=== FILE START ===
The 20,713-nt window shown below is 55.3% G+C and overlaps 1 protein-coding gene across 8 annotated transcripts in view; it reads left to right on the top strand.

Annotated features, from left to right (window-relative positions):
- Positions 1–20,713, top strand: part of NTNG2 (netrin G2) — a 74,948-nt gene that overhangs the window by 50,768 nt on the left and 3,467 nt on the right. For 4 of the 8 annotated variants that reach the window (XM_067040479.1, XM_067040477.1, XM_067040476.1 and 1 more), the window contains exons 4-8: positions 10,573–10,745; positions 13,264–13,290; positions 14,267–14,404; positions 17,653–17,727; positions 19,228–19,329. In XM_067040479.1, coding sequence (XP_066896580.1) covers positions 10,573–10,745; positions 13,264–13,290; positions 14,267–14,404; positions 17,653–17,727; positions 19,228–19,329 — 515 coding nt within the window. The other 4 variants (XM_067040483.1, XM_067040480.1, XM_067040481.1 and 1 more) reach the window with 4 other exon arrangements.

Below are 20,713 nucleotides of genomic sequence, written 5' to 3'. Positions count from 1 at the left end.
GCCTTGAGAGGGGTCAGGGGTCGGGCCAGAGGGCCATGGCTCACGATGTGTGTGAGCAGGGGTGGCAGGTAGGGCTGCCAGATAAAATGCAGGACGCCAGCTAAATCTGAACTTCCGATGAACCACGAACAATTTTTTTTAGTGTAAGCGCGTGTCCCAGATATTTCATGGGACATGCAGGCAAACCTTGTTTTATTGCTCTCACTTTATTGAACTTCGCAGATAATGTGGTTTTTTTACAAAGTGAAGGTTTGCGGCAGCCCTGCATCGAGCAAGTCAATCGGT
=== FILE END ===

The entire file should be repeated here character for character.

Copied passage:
The 20,713-nt window shown below is 55.3% G+C and overlaps 1 protein-coding gene across 8 annotated transcripts in view; it reads left to right on the top strand.

Annotated features, from left to right (window-relative positions):
- Positions 1–20,713, top strand: part of NTNG2 (netrin G2) — a 74,948-nt gene that overhangs the window by 50,768 nt on the left and 3,467 nt on the right. For 4 of the 8 annotated variants that reach the window (XM_067040479.1, XM_067040477.1, XM_067040476.1 and 1 more), the window contains exons 4-8: positions 10,573–10,745; positions 13,264–13,290; positions 14,267–14,404; positions 17,653–17,727; positions 19,228–19,329. In XM_067040479.1, coding sequence (XP_066896580.1) covers positions 10,573–10,745; positions 13,264–13,290; positions 14,267–14,404; positions 17,653–17,727; positions 19,228–19,329 — 515 coding nt within the window. The other 4 variants (XM_067040483.1, XM_067040480.1, XM_067040481.1 and 1 more) reach the window with 4 other exon arrangements.

Below are 20,713 nucleotides of genomic sequence, written 5' to 3'. Positions count from 1 at the left end.
GCCTTGAGAGGGGTCAGGGGTCGGGCCAGAGGGCCATGGCTCACGATGTGTGTGAGCAGGGGTGGCAGGTAGGGCTGCCAGATAAAATGCAGGACGCCAGCTAAATCTGAACTTCCGATGAACCACGAACAATTTTTTTTAGTGTAAGCGCGTGTCCCAGATATTTCATGGGACATGCAGGCAAACCTTGTTTTATTGCTCTCACTTTATTGAACTTCGCAGATAATGTGGTTTTTTTACAAAGTGAAGGTTTGCGGCAGCCCTGCATCGAGCAAGTCAATCGGT